Last week, the U.S. Geological Survey (USGS) and the U.S. Department of the Interior (DOI) finalized an agreement with the University of Minnesota and seven partner organizations — including the University of Illinois Urbana-Champaign — to form a new Climate Adaptation Science Center (CASC). The center will advance scientific research and education in response to climate change impacts in the Midwest.
The Midwest CASC consortium will be hosted at Minnesota and will include the U of I, the University of Wisconsin-Madison, the College of Menominee Nation, the Great Lakes Indian Fish and Wildlife Commission, Michigan State University, Indiana University, and The Nature Conservancy. Member organizations were selected to the newest of nine regional Climate Adaptation Science Centers after an open competition and extensive review by scientific experts.
The U of I team, funded at $518,000 over five years, is led by Jeffrey Brawn, Levenick Endowed Chair of Sustainability and Professor of Natural Resources & Environmental Sciences, and Jeremy Guest, Associate Professor of Civil & Environmental Engineering and iSEE Associate Director for Research.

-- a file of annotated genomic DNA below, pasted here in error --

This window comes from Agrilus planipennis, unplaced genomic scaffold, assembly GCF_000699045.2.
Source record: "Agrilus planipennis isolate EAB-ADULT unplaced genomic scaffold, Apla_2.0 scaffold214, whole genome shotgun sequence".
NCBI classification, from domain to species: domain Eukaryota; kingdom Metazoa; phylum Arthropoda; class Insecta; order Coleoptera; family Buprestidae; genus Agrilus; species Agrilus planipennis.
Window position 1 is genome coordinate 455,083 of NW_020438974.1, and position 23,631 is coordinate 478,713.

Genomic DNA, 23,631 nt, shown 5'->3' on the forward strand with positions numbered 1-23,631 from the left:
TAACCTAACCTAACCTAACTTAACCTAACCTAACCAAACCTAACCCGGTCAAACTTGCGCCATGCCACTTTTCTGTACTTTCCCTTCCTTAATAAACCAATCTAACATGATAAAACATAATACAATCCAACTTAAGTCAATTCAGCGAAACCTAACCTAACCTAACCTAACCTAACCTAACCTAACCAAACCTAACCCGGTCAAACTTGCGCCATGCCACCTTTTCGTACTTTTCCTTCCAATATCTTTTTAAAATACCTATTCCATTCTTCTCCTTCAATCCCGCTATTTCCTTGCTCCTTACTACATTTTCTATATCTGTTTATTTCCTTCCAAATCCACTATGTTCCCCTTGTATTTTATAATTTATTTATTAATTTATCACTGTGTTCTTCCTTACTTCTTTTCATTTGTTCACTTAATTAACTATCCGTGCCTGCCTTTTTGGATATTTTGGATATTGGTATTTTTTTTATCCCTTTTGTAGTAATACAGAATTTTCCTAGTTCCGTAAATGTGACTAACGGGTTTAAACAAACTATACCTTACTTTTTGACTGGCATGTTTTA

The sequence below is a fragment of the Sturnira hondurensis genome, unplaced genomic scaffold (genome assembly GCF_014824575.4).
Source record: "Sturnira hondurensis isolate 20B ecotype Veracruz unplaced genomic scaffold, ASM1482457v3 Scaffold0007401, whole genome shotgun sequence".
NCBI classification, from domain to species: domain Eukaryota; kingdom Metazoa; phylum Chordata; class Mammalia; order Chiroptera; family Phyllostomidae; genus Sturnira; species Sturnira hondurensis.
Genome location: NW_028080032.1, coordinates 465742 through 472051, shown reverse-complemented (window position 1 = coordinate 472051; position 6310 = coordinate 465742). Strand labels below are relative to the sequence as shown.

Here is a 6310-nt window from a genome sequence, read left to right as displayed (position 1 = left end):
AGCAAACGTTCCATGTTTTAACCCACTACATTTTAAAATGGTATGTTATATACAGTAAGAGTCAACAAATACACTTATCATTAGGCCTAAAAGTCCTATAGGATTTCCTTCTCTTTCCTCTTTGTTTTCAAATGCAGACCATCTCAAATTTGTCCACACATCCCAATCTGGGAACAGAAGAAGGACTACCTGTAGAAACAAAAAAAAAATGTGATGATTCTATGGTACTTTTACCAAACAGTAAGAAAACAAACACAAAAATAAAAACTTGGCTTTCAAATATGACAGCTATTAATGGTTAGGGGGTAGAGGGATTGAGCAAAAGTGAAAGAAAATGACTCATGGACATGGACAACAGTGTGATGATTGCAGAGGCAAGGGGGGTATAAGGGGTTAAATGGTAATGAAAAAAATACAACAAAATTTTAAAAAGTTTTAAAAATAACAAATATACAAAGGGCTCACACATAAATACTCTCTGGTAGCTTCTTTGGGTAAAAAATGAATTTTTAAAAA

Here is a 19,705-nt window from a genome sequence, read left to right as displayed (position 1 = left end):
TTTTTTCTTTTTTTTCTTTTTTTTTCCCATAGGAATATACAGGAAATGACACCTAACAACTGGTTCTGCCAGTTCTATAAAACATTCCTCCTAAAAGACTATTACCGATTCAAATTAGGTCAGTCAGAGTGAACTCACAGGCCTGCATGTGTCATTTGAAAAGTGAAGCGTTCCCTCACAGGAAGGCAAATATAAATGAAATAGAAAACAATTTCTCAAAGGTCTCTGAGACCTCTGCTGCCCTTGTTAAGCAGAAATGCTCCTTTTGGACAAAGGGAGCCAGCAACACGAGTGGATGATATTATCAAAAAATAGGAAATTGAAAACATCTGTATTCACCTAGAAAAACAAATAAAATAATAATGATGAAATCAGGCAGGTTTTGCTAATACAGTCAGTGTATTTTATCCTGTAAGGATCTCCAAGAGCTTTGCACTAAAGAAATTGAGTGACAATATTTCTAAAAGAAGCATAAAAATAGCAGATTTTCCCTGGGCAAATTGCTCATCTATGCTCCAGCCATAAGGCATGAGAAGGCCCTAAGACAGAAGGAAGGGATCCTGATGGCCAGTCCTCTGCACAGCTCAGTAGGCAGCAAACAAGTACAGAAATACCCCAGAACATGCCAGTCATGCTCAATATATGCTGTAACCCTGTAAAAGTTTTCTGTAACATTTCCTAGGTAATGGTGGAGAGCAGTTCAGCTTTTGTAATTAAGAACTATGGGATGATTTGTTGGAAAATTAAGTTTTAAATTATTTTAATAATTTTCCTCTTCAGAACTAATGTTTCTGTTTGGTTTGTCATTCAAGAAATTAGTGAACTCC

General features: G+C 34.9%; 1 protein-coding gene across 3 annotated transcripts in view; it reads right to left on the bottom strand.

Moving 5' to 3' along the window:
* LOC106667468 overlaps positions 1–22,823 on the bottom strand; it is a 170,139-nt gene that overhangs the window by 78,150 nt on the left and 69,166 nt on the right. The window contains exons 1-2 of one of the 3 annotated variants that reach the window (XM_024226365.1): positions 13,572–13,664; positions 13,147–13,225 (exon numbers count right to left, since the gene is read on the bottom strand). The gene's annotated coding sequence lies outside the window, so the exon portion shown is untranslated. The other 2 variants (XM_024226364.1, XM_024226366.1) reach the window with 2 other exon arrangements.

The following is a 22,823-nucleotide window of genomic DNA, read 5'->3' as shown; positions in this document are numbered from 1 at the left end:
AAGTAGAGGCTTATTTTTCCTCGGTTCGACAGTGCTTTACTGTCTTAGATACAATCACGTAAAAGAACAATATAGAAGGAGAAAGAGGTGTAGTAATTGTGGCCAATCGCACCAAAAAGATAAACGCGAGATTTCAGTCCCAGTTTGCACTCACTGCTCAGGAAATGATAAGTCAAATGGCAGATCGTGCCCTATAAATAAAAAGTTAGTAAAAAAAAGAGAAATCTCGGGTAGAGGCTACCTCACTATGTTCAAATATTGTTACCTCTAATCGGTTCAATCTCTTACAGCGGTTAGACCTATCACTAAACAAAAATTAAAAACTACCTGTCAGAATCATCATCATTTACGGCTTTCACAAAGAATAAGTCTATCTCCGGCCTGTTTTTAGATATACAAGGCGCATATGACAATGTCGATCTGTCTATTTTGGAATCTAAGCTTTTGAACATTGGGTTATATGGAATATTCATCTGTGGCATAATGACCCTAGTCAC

“Our membership in the Midwest CASC consortium opens up a host of collaborative and funding opportunities for researchers campuswide,” Brawn said. “It establishes exciting new partnerships that greatly enhance the U of I’s capacity in a diverse suite of topics in sustainability and climate science.”
Together, the Midwest CASC consortium organizations will work closely with USGS and other federal, state, and tribal entities in Minnesota, Wisconsin, Michigan, Iowa, Missouri, Illinois, Indiana, and Ohio to support management and protection of land, water, and natural resources with actionable climate science, innovation, and decision support tools.
The Midwest CASC will focus on pursuing adaptation — from understanding key vulnerabilities to climate change, to designing adaptation actions in ecologically and culturally appropriate ways. A key aspect of the innovation will include monitoring approaches to review and update actions. To this end, the CASC will fund individual research projects and work collaboratively across the consortium on key issues in the region that also involve adaptation practitioners.